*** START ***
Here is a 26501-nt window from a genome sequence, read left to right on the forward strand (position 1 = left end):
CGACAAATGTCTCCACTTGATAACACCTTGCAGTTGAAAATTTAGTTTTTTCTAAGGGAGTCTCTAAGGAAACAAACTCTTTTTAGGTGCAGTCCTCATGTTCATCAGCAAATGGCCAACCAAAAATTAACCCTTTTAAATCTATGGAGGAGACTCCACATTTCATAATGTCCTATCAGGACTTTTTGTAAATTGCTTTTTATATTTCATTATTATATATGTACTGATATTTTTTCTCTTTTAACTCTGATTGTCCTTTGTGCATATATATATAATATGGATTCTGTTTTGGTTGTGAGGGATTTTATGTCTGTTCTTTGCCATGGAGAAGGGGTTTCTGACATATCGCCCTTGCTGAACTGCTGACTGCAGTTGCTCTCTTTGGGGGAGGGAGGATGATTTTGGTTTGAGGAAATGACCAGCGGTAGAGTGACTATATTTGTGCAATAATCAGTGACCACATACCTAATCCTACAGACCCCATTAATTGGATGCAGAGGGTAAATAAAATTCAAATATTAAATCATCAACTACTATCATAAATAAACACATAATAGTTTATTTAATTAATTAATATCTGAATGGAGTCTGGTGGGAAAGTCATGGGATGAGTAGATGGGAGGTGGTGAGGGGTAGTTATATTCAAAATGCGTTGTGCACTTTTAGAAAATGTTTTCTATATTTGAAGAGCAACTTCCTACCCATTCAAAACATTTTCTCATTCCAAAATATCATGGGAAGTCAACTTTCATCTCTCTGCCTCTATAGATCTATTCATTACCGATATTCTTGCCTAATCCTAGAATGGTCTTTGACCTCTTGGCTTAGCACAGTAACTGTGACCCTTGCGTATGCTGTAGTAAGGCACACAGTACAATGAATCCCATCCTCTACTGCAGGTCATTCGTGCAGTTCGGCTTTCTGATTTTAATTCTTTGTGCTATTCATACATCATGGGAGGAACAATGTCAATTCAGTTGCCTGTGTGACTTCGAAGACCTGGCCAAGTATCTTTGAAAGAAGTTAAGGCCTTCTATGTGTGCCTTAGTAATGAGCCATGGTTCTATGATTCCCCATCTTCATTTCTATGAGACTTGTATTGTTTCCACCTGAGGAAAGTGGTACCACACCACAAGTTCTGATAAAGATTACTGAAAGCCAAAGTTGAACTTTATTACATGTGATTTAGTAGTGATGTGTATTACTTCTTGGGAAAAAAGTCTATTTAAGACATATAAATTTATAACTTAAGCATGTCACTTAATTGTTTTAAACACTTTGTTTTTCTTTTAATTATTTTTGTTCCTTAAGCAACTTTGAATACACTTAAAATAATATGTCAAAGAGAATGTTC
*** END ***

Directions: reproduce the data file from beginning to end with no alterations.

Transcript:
Here is a 26501-nt window from a genome sequence, read left to right on the forward strand (position 1 = left end):
CGACAAATGTCTCCACTTGATAACACCTTGCAGTTGAAAATTTAGTTTTTTCTAAGGGAGTCTCTAAGGAAACAAACTCTTTTTAGGTGCAGTCCTCATGTTCATCAGCAAATGGCCAACCAAAAATTAACCCTTTTAAATCTATGGAGGAGACTCCACATTTCATAATGTCCTATCAGGACTTTTTGTAAATTGCTTTTTATATTTCATTATTATATATGTACTGATATTTTTTCTCTTTTAACTCTGATTGTCCTTTGTGCATATATATATAATATGGATTCTGTTTTGGTTGTGAGGGATTTTATGTCTGTTCTTTGCCATGGAGAAGGGGTTTCTGACATATCGCCCTTGCTGAACTGCTGACTGCAGTTGCTCTCTTTGGGGGAGGGAGGATGATTTTGGTTTGAGGAAATGACCAGCGGTAGAGTGACTATATTTGTGCAATAATCAGTGACCACATACCTAATCCTACAGACCCCATTAATTGGATGCAGAGGGTAAATAAAATTCAAATATTAAATCATCAACTACTATCATAAATAAACACATAATAGTTTATTTAATTAATTAATATCTGAATGGAGTCTGGTGGGAAAGTCATGGGATGAGTAGATGGGAGGTGGTGAGGGGTAGTTATATTCAAAATGCGTTGTGCACTTTTAGAAAATGTTTTCTATATTTGAAGAGCAACTTCCTACCCATTCAAAACATTTTCTCATTCCAAAATATCATGGGAAGTCAACTTTCATCTCTCTGCCTCTATAGATCTATTCATTACCGATATTCTTGCCTAATCCTAGAATGGTCTTTGACCTCTTGGCTTAGCACAGTAACTGTGACCCTTGCGTATGCTGTAGTAAGGCACACAGTACAATGAATCCCATCCTCTACTGCAGGTCATTCGTGCAGTTCGGCTTTCTGATTTTAATTCTTTGTGCTATTCATACATCATGGGAGGAACAATGTCAATTCAGTTGCCTGTGTGACTTCGAAGACCTGGCCAAGTATCTTTGAAAGAAGTTAAGGCCTTCTATGTGTGCCTTAGTAATGAGCCATGGTTCTATGATTCCCCATCTTCATTTCTATGAGACTTGTATTGTTTCCACCTGAGGAAAGTGGTACCACACCACAAGTTCTGATAAAGATTACTGAAAGCCAAAGTTGAACTTTATTACATGTGATTTAGTAGTGATGTGTATTACTTCTTGGGAAAAAAGTCTATTTAAGACATATAAATTTATAACTTAAGCATGTCACTTAATTGTTTTAAACACTTTGTTTTTCTTTTAATTATTTTTGTTCCTTAAGCAACTTTGAATACACTTAAAATAATATGTCAAAGAGAATGTTC